By Matthew Walsh

Photo by Alexa Horn

My family’s immigration story starts with Emma Callstrom, the first in my family to immigrate to America and start a new life. Her family worked in agriculture in the southern farmlands of Sweden in a town called Jönköping.

Emma was born on Nov. 2, 1862, to Andrew and Marie Callstrom.

At the time, women weren’t allowed to work on the farms so Emma found work as teenager as a servant for a wealthier family in Jönköping; she helped take care of the children, serve food and attend to the daily household chores.

In the late 1880s, the Callstrom family began to run out of land to split up between the family and fell into hard times soon after.

The brothers — Alfred, Gustav, Claus and Frank — were all promised sections of the family acreage to own and farm on, but it was not nearly enough to make a living on.

The land wasn’t doing as well as the seasons before and the available land was becoming scarce because of a population growth in the nearby town.

Emma learned that the family she worked for was relocating to America with the promise of free land offered by the U.S. government through the Homestead Act. The family offered Emma a once-in-a-lifetime opportunity: Travel with them to America and serve the family for a contract of seven years.

Moving to America

Emma was just a teenager when she took the offer and said goodbye to her family before departing to America. The families’ final destination was in Vasa Township, Minnesota, a small Swedish homestead community founded the 1850s and named after King Gustav I.

There, Emma worked for the seven years. With food, shelter and clothing all paid for, Emma saved most of her money for the trip back home. Once back in Sweden, she convinced the rest of her family that coming to America would present them with new opportunities.

The family agreed to come back with her, and in the mid-1890s, the four brothers sold the farmland and moved to the areas around Vasa Township and Goodhue County, starting families of their own.

The move to America had little impact on my family’s culture and religion. Because the town of Vasa was newly established and populated by immigrants from Sweden, the language, religion and culture were well preserved. They continued to practice and grow Lutheranism, one the most popular religions in Sweden at the time.

In 1890, roughly five years after she arrived in America, Emma married Lars Rundquist, another Swedish immigrant who came to America a few years before.

Soon after, Emma and Lars started to have children. The five of them named Esther, Eunice, Elmer, Edith and Minnie. All lived well into the 1960s and 70s.

After years of growing the family, the Rundquist family had spread out all over southern Minnesota to places like Cannon Falls, Red Wing and Goodhue, continuing to work hard in agriculture.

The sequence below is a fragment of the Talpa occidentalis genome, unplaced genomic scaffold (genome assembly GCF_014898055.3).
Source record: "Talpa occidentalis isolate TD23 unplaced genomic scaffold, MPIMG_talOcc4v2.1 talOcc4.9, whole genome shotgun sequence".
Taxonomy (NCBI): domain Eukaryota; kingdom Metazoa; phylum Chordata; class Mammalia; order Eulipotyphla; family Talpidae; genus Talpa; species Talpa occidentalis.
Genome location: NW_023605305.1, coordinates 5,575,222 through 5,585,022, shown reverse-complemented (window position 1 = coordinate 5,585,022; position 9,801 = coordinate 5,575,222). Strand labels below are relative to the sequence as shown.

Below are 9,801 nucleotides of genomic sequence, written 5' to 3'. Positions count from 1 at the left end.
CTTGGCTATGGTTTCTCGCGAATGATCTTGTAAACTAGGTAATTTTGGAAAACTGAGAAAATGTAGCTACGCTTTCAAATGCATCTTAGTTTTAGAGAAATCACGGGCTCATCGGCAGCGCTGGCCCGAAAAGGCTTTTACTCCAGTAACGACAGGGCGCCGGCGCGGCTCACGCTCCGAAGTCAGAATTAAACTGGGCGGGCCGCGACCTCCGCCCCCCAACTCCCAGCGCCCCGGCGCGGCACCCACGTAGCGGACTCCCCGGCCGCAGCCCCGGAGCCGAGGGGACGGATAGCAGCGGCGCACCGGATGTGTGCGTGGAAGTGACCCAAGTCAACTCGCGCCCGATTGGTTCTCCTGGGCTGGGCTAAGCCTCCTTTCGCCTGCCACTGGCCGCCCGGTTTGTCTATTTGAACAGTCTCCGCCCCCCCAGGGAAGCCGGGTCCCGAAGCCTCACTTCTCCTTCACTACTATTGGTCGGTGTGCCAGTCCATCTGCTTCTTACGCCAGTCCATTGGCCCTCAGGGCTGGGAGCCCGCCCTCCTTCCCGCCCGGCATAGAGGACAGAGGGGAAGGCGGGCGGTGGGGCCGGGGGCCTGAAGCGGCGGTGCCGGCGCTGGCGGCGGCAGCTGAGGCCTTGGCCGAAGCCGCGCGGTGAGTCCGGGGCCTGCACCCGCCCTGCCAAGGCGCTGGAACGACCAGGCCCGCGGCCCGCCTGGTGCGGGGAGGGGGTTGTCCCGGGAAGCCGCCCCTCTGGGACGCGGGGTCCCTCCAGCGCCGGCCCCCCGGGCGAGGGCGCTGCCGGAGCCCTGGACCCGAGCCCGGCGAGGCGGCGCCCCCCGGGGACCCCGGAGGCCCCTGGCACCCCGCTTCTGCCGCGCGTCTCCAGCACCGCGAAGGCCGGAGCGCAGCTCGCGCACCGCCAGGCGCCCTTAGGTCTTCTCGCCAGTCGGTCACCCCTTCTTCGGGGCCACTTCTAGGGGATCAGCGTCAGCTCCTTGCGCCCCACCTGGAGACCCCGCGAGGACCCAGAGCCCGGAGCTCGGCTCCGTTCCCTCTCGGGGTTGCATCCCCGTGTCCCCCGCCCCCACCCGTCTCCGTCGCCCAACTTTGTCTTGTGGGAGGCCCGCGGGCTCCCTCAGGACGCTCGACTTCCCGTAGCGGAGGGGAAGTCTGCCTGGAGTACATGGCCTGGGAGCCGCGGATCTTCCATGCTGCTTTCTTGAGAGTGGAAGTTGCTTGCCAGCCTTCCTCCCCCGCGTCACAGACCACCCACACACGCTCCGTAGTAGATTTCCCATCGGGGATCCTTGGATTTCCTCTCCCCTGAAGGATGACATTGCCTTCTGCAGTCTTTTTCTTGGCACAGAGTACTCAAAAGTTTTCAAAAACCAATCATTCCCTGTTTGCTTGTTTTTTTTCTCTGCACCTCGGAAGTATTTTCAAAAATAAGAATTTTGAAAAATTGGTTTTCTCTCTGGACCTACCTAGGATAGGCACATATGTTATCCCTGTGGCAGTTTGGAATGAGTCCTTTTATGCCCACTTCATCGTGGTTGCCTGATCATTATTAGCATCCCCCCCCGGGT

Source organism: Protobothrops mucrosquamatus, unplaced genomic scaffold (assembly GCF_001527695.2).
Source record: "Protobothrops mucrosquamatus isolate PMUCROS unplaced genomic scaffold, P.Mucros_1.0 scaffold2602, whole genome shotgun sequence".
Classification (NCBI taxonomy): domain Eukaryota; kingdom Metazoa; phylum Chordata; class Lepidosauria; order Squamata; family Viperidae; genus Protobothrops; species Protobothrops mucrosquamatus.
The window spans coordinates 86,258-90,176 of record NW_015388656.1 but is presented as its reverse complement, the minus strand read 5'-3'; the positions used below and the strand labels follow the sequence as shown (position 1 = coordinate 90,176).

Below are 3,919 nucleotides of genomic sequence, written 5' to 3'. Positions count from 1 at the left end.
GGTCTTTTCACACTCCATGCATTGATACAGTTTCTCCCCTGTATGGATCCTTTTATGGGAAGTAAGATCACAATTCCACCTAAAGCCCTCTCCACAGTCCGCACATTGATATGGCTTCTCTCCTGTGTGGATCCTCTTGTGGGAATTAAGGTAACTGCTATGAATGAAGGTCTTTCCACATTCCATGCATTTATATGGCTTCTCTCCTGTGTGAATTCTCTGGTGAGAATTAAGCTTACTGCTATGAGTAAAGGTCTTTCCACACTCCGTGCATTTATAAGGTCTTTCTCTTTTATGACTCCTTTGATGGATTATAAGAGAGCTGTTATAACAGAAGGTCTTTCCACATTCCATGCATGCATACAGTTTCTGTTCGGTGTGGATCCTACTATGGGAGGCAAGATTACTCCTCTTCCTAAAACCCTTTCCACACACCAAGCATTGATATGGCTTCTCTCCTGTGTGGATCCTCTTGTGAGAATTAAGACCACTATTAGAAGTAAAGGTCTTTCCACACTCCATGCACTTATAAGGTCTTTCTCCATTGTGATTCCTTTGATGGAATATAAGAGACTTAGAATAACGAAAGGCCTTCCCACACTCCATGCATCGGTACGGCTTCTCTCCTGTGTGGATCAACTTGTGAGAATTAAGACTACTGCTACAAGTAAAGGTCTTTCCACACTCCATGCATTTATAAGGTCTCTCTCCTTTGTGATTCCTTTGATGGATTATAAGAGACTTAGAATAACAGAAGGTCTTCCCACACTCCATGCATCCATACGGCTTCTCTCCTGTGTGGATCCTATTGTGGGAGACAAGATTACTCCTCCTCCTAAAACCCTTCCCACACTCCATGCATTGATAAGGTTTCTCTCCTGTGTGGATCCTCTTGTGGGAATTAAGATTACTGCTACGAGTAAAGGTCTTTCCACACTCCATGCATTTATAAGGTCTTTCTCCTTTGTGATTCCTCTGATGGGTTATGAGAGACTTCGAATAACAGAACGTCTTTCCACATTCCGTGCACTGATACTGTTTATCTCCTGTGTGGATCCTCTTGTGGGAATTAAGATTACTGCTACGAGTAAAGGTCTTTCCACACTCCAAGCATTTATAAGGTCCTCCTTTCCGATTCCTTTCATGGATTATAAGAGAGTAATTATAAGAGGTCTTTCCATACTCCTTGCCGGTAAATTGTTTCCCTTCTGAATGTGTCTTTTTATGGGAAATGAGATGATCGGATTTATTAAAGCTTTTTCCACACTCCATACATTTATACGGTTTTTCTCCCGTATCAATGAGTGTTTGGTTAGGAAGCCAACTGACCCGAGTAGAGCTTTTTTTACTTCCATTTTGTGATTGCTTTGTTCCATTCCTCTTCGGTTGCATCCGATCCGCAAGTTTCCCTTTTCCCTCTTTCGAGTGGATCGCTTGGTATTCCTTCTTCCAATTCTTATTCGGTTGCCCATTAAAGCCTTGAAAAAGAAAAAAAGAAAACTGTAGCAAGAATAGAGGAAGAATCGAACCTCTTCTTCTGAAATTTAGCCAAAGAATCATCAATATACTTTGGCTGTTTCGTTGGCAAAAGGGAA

Life In the city

Around the turn of the century, when technology started to make its way out west across the Mississippi, my family started the shift from agriculture into blue collar work.

On Oct. 21, 1907, Lars died at the young age of 45 and was buried in Vasa.

The family soon decided that agriculture was becoming too labor intensive and decided to move into the city.

Around the mid-1910s, most of the family, including Emma, moved into the town of Red Wing, which at the time had a population of around 9,000. Emma was aging and depended on the four brothers for support.

They got jobs in manufacturing and textiles. The business boomed in Red Wing during the turn of their century because of its location on the banks of the Mississippi a big part of trade in the northern rural parts of a growing America.

Life continued like this for nearly 40 years with the four brothers growing their own families and moving around the area until Emma’s death on December 9, 1944. She lived to the age of 82. Emma was buried next to her husband at the Vasa Lutheran Church in Goodhue County.

The next generations

Looking past the 1940s, the family started to branch off and move to different parts of the country including Arizona, Vermont, Illinois and Wisconsin.

My grandmother, Florence Pearson, was born in Red Wing, Minnesota, on April 27, 1920 to Minnie Rundquist, one of the four daughters of Emma and Lars. She ended up moving to Pierce, Wisconsin, and became a teacher in a one-room school house for rural communities.

She taught every subject and most every age group; her largest class was about a dozen students.

In her 20s, she moved to Tucson, Arizona, where she met her future husband, Raymond Howe, five years later.

They married in 1952 and had two children in 1960: Melissa, who would become my mother, and Becky, who would become my aunt.

My family’s immigration story might seem very similar to others. The stories of self-sacrifice and bravery like those of young Emma Callstrom crossing the Pacific Ocean alone for to a new country is special and deserves to be passed down to every generation.